Constitutional elaboration amid division : court impact on institutional development and minority inclusion in Iraq




Moran, Ashley McIlvain

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Iraq's 2005 constitution outlined ambitious plans to build a liberal democracy and inclusive society after decades of autocratic, discriminatory rule. These twin aims produced a range of competing needs—to constrain the executive and maintain institutions strong enough to bind a divided society, to ensure minority representation and prevent social divisions from cementing in politics, and to facilitate both inclusive deliberation and efficient policymaking on urgent issues. Seeking solutions to these diverse needs, constitution drafters adopted an equally diverse set of strategies. These blended accommodative structures that guaranteed minority representation, integrative structures that folded minority interests into a unified polity, and procedural strategies that delayed discussion of critical but contentious aspects of the constitutional order. Given the complex—and often conflicting or ambiguous—arrangements this produced in the constitution, the Iraqi Federal Supreme Court's interpretation of these arrangements has since played a key role in shaping the constitutional order.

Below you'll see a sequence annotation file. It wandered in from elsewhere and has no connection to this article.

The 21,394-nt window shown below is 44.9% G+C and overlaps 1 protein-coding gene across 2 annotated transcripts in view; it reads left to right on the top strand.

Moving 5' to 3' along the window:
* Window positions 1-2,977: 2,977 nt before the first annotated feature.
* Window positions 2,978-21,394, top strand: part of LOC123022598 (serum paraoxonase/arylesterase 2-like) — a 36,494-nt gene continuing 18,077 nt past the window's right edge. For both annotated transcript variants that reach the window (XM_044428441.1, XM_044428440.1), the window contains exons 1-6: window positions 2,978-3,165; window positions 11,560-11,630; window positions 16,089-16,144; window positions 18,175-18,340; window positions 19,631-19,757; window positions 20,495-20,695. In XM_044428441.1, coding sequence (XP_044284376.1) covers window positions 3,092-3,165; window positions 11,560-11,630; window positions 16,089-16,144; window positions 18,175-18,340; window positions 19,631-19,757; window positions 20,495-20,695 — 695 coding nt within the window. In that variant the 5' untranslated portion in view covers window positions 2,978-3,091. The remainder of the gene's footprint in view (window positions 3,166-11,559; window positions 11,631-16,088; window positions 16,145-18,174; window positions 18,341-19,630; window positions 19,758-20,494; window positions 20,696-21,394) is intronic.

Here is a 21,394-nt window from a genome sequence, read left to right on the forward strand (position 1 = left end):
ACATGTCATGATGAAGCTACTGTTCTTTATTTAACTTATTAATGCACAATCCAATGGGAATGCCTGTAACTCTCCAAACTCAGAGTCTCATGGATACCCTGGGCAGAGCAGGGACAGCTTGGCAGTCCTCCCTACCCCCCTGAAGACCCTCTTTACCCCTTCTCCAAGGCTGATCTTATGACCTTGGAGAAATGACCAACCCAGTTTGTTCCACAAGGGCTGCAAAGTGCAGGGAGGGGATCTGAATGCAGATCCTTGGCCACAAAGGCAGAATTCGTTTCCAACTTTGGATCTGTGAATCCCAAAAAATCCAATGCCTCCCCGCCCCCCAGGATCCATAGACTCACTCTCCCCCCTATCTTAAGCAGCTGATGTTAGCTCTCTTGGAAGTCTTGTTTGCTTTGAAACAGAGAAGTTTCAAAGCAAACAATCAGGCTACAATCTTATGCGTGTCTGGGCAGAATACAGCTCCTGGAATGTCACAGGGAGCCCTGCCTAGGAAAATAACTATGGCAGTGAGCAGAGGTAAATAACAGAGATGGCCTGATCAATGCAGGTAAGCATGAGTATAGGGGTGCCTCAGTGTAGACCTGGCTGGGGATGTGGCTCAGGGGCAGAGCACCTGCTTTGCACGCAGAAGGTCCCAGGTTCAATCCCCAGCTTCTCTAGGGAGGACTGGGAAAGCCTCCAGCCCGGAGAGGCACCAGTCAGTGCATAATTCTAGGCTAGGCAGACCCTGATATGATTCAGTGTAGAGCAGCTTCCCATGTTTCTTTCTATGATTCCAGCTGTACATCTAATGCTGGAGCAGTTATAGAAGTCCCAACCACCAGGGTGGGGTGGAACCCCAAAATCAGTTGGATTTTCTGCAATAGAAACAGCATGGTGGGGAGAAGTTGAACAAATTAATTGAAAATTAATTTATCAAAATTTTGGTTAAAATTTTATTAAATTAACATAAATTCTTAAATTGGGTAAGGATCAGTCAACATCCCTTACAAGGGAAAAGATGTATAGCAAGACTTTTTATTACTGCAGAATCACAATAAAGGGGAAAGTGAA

Iraq's hybrid approach to constitutional design reflects a growing global trend, with countries increasingly combining constitutional strategies once thought competitors. Yet even as hybrid designs have proliferated, there has not been commensurate scholarly attention to such systems as a distinct subtype of constitutional design. This study introduces new theories and measures that capture the full complexity of hybrid design and the Court's critical role in navigating that complexity. Analyzing the Iraqi Federal Supreme Court's 728 decisions and opinions in the first ten years after the constitution's adoption, this study identifies how Court rulings shaped institutional development and minority inclusion in ways both envisioned and unanticipated by the 2005 constitution.

The Iraqi experience identifies four unique Court contributions to constitutional development in divided societies after a new constitution's adoption. This study finds the Court was critical to: enforcing constitutional commitments on minority inclusion, elaborating constitutional ambiguity to produce new institutional arrangements that were not achievable in drafting or post-adoption political processes, fostering diversity without cementing divisions, and building unified structures without excluding key societal interests. Iraq's experience with early constitutional elaboration and Court guidance of that process provides new insights for other divided societies in early stages of constitutional transitions.



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